The group points out that one way to make the move manageable would be for one member of a couple to move before December 31st 2020 and establish legal residence in France.

“Under the Withdrawal Agreement, a spouse or registered partner has the right to join you in future if you are legally resident in France at 31 December 2020 and to benefit from the provisions of the Withdrawal Agreement themselves.

“So if one of you is retired and the other not, this could get you a foot in the door.”

READ ALSO: 'As clear as mud': Brits in France and Europe slam latest Brexit agreement

'As clear as mud': Brits in France and Europe slam latest Brexit agreement

As for after December 2020 no one knows what the immigration rules and regulations will be for Brits who want to move to France.

These are still to be thrashed out as part of Britain's “future relationship” with the EU in ongoing talks between London and Brussels. And let's not forget any agreement must be ratified by parliaments in the UK and in the EU's 27 members.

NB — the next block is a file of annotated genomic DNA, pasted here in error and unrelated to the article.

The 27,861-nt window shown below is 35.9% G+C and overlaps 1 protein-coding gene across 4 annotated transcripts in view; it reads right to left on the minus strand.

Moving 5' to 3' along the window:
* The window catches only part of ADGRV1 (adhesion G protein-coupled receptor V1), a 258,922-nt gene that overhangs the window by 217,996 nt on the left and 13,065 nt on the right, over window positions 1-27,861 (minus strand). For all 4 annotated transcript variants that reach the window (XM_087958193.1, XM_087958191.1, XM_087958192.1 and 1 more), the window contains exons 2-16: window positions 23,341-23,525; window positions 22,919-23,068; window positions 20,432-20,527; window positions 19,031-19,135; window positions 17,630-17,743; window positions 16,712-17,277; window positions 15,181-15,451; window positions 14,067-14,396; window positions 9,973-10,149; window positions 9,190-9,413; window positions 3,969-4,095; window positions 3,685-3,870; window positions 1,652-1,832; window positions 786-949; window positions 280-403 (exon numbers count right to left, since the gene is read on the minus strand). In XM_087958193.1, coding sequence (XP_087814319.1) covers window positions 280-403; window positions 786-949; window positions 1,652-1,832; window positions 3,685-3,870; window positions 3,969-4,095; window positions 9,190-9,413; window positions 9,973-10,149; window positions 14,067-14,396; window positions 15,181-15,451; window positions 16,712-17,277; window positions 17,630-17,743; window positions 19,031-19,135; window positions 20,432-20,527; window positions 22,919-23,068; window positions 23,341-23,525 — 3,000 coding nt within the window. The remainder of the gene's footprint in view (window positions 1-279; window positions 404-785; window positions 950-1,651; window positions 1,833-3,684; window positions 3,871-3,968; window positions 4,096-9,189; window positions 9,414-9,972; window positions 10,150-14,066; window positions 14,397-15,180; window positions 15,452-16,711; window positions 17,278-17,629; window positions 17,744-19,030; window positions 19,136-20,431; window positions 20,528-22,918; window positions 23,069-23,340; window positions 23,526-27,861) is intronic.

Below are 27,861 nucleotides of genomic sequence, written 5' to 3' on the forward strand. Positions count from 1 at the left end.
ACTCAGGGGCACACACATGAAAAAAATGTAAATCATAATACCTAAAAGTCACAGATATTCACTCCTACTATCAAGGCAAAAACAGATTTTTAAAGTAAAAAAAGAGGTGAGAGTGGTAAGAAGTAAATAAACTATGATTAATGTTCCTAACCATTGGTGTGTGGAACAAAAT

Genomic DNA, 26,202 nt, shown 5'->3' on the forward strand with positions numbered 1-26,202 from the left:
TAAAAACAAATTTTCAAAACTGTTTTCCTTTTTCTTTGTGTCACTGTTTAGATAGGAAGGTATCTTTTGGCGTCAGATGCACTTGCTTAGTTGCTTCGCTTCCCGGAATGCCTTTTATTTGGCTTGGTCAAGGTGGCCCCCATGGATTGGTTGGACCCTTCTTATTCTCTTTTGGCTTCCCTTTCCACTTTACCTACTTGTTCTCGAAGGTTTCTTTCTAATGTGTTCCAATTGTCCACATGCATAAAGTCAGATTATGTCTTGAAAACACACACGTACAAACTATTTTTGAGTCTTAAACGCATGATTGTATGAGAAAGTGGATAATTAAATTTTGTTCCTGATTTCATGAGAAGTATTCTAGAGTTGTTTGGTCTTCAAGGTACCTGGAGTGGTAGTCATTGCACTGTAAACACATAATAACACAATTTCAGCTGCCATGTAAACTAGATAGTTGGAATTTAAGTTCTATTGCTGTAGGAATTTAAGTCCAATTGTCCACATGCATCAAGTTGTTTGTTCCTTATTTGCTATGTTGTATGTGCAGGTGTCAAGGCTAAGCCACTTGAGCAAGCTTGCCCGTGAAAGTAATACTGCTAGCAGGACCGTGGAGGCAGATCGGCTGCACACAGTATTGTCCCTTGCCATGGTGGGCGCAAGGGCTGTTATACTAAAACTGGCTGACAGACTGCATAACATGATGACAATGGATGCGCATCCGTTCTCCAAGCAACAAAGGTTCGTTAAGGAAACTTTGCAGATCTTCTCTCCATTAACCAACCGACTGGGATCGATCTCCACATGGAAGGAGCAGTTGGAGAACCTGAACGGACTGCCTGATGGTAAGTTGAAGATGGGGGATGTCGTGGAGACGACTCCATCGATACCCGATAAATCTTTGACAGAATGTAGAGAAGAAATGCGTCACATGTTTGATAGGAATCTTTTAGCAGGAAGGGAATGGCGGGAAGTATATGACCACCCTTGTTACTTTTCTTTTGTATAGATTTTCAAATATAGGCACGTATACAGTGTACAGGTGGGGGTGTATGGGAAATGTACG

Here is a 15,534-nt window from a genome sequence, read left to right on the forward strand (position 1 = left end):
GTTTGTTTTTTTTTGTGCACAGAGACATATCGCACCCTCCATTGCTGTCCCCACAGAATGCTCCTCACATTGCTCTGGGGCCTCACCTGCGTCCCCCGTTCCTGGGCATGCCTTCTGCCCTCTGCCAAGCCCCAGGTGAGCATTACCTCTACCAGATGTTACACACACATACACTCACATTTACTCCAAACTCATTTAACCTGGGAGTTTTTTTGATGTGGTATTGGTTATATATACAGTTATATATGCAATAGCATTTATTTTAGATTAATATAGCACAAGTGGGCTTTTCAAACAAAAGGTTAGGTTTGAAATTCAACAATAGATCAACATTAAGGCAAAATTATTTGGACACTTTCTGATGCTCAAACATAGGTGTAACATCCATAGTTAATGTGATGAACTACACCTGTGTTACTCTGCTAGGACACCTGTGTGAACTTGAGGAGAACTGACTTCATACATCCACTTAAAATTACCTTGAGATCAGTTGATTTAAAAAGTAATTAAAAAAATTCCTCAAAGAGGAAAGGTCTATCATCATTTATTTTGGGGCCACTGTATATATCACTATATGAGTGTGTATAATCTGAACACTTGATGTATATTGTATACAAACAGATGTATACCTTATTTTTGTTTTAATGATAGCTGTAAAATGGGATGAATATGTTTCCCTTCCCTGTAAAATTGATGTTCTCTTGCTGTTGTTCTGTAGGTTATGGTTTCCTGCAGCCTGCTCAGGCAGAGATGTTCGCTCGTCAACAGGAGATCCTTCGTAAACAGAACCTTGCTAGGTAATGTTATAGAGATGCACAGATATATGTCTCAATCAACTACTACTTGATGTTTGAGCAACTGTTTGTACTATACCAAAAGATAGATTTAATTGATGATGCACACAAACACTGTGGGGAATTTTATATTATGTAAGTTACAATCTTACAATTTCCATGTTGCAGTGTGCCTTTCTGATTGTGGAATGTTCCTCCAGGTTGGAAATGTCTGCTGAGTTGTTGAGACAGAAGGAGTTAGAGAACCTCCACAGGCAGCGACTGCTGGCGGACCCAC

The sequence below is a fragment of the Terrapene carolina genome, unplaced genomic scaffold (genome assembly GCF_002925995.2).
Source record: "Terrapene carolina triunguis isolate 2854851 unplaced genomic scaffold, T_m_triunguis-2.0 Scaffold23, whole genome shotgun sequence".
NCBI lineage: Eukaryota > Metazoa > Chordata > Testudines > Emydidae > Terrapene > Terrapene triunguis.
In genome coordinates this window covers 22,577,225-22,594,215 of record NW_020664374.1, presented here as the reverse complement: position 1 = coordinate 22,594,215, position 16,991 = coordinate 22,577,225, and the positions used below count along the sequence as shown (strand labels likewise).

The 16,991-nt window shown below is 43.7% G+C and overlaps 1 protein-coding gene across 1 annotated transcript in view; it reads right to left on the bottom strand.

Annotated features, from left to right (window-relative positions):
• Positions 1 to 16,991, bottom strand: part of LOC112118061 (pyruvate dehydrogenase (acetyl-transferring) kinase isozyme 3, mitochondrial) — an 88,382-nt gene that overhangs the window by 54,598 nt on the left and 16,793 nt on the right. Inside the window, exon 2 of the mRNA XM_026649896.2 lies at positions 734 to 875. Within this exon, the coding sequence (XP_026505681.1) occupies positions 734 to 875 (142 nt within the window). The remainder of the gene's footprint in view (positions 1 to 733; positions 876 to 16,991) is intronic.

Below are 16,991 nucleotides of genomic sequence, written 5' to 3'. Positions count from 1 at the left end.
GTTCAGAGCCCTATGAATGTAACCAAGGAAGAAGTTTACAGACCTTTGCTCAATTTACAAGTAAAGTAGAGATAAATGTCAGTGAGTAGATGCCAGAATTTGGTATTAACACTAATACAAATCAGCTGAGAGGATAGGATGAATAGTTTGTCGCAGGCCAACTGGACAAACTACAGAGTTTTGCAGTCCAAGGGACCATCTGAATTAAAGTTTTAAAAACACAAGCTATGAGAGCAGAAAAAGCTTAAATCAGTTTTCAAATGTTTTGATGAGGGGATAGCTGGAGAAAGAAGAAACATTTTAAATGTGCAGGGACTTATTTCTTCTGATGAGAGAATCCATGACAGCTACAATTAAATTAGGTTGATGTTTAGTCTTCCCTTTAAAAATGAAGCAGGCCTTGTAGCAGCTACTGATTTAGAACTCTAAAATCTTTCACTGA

While some are optimistic and believe France and other countries will not want to put up too many hurdles to Brits moving abroad after Brexit, others insist things will be more complicated.

“After Brexit, as a British citizen living in the UK you will lose your EU citizenship and with it your right to free movement,” say RIFT.

“You'll become a Third Country National – and you'll be treated no differently from someone arriving from New Zealand, Chile, Morocco or anywhere else in the non-EU world.” 

That would mean applying to the French Consulate in the UK for a long stay visa before making the trip across the Channel, then you would have to apply for a residency permit in France within two months.